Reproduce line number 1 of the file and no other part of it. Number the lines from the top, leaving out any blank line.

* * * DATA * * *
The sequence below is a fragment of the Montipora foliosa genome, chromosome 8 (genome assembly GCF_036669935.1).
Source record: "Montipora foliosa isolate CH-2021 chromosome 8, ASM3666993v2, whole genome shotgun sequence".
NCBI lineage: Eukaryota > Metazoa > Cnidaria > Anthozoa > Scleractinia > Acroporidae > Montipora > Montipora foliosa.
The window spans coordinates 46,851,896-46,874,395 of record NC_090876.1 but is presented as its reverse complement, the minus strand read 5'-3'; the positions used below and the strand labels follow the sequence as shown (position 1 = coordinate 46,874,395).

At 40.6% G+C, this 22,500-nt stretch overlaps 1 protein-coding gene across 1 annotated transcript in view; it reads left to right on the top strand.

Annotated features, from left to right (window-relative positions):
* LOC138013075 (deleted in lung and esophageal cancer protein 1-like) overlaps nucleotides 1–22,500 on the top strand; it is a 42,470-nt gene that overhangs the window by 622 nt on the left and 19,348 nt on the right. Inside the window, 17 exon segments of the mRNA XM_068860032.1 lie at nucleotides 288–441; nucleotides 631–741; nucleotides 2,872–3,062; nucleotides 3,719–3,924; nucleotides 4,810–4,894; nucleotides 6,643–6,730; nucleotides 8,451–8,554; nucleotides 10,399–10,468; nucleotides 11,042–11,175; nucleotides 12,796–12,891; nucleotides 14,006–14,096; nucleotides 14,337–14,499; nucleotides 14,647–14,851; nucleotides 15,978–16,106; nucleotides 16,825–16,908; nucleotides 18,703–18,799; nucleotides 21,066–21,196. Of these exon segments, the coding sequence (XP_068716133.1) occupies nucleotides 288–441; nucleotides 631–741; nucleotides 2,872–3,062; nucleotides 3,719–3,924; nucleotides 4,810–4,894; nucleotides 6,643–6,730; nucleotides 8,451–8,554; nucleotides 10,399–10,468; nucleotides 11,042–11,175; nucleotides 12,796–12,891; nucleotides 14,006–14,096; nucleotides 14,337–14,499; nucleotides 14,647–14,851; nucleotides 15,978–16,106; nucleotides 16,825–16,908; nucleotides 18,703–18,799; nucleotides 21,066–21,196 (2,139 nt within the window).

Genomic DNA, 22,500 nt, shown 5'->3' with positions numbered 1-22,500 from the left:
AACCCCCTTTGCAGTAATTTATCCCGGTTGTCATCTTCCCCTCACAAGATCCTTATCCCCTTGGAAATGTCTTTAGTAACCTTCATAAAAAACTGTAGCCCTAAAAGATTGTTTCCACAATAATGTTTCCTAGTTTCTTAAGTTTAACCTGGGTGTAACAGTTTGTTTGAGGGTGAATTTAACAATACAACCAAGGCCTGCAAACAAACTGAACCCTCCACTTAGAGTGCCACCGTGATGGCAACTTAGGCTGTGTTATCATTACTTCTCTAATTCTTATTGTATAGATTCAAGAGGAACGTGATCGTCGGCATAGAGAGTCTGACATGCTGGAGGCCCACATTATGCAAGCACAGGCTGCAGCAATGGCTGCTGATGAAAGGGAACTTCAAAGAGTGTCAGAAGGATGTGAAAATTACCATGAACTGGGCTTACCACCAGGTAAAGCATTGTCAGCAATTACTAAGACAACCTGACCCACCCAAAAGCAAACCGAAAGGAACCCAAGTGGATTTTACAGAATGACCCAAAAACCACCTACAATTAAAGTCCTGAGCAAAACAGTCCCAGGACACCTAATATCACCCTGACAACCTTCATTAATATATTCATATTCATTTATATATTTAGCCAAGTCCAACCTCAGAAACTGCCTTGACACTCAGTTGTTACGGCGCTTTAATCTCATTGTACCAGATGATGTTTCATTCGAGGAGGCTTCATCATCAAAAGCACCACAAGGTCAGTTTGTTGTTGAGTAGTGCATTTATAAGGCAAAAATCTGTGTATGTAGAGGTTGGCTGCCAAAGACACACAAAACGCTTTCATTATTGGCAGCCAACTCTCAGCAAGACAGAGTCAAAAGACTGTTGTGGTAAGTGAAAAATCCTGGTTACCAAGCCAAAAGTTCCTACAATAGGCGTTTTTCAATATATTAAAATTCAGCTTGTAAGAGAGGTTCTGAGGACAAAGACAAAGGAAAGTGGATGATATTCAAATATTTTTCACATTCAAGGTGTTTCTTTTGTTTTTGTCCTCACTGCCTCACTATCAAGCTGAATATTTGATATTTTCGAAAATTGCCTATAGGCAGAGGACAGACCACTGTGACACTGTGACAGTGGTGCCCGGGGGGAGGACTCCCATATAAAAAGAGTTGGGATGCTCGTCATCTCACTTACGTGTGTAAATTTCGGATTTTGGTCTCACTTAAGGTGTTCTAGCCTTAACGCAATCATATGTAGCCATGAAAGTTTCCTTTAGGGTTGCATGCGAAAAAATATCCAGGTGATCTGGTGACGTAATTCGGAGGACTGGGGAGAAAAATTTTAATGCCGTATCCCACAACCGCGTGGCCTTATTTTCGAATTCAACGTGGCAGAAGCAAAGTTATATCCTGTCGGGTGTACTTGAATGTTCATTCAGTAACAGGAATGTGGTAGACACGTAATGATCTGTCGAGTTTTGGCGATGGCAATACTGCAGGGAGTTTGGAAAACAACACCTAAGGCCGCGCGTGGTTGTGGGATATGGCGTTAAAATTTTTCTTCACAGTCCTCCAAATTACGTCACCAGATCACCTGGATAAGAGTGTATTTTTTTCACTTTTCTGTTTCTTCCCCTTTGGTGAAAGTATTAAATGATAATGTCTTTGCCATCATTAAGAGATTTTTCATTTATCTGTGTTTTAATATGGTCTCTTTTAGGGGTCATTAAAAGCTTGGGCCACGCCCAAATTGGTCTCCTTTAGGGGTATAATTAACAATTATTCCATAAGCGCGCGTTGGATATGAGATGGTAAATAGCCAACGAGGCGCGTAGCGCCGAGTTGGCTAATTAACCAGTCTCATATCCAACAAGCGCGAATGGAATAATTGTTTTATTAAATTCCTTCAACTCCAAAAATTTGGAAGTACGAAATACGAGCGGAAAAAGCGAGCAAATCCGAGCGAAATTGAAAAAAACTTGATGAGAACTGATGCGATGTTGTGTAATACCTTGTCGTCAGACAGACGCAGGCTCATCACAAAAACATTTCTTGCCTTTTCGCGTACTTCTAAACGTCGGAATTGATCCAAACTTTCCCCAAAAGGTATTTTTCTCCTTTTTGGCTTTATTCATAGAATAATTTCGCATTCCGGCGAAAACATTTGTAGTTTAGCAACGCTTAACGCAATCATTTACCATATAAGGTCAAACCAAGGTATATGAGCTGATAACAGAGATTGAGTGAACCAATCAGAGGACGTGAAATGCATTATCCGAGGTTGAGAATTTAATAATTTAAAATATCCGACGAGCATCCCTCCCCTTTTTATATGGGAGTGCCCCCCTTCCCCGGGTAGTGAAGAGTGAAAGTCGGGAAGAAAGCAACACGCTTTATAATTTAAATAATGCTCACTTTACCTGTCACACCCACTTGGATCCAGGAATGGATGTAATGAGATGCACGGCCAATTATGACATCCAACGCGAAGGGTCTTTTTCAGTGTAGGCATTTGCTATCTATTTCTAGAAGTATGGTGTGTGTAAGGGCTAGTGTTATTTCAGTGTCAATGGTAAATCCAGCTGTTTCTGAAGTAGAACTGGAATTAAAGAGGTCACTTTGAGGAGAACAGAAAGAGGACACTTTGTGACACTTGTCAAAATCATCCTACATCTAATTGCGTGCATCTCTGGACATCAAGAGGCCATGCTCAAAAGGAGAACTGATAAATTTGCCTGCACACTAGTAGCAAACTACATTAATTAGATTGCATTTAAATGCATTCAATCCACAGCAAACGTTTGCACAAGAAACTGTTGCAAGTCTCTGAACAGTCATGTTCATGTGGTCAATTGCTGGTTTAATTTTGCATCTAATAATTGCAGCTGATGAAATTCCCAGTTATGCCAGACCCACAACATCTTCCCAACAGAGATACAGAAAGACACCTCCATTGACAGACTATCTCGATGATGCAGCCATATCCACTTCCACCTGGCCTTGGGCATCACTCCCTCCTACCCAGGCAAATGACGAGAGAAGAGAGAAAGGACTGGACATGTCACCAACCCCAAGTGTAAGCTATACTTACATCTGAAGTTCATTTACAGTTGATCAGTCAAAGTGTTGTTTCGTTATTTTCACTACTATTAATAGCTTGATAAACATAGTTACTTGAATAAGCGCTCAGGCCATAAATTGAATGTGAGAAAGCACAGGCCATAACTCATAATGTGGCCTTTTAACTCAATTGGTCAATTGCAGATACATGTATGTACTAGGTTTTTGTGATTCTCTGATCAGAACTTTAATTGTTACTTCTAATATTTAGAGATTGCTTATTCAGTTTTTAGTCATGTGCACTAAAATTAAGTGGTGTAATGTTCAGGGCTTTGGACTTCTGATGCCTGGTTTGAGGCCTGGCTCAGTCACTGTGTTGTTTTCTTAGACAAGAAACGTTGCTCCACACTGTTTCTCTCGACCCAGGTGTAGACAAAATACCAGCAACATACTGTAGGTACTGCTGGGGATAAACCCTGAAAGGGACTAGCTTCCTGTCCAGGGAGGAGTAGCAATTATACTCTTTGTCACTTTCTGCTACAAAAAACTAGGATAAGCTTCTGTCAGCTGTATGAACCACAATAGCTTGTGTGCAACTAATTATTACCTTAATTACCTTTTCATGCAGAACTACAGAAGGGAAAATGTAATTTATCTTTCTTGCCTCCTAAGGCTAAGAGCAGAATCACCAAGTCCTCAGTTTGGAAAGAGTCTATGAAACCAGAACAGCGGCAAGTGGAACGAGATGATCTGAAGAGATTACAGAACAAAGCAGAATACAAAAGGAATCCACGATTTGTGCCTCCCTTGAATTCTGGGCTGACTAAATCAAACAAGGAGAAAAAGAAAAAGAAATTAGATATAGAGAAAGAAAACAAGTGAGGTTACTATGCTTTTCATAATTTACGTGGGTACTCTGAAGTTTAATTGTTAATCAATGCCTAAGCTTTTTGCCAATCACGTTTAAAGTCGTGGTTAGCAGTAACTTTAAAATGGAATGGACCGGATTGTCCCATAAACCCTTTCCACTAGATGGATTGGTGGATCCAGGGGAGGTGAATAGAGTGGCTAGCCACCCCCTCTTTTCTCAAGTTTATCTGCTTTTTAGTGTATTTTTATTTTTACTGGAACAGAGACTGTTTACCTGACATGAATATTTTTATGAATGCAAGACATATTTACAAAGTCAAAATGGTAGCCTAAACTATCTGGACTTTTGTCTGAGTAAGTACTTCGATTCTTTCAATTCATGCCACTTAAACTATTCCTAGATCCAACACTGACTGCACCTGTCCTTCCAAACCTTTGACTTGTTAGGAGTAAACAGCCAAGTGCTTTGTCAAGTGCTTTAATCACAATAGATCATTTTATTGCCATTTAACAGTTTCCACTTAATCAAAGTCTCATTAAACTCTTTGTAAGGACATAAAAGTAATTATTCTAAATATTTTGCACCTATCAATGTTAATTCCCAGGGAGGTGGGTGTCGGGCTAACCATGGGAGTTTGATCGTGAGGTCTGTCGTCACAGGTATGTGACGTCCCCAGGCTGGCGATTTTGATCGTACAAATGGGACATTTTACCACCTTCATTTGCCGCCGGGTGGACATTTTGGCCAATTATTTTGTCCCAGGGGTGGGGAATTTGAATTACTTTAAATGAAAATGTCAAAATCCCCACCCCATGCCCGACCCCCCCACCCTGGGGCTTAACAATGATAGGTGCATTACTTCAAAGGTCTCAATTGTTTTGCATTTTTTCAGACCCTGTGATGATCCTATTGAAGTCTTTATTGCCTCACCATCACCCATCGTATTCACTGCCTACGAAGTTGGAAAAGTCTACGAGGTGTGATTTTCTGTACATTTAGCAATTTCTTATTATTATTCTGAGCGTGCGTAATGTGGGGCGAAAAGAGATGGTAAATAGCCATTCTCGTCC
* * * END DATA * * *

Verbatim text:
The sequence below is a fragment of the Montipora foliosa genome, chromosome 8 (genome assembly GCF_036669935.1).